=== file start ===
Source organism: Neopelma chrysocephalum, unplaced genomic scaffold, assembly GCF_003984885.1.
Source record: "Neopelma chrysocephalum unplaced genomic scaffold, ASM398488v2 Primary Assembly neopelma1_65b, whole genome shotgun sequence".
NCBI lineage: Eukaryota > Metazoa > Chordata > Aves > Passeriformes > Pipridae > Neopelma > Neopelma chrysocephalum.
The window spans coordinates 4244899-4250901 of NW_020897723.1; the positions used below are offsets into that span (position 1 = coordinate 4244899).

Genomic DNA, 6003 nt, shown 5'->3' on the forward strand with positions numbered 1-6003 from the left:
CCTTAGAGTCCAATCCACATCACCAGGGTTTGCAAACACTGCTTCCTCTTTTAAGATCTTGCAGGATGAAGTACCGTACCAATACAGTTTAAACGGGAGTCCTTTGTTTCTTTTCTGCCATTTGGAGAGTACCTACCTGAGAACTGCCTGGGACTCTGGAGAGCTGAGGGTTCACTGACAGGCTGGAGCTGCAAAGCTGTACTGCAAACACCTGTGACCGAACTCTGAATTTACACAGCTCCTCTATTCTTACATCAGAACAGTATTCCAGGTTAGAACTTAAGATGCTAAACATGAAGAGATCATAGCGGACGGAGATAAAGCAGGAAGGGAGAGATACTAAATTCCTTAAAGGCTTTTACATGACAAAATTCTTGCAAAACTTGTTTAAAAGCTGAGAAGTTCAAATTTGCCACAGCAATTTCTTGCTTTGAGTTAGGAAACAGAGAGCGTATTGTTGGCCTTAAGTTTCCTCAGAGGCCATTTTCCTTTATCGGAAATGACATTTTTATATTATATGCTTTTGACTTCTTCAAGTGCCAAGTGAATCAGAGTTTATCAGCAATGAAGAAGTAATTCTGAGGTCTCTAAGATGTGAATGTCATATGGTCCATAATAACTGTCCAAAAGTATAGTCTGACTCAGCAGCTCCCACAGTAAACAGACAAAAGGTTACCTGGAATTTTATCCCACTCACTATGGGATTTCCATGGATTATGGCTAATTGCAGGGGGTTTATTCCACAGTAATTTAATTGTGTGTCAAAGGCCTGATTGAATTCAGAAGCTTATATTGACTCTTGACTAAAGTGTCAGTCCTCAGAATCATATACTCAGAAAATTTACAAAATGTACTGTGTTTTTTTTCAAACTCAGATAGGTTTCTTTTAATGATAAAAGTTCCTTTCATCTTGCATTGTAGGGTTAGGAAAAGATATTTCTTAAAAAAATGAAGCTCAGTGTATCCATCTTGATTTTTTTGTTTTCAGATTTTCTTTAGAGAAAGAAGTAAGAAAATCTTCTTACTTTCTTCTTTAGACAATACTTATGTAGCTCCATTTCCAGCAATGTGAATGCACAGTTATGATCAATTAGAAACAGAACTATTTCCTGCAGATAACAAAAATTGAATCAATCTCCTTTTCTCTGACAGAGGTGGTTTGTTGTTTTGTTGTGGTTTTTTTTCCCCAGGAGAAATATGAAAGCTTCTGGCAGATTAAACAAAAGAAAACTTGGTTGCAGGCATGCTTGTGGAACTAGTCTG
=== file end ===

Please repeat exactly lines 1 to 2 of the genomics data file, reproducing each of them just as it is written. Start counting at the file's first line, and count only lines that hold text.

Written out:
Source organism: Neopelma chrysocephalum, unplaced genomic scaffold, assembly GCF_003984885.1.
Source record: "Neopelma chrysocephalum unplaced genomic scaffold, ASM398488v2 Primary Assembly neopelma1_65b, whole genome shotgun sequence".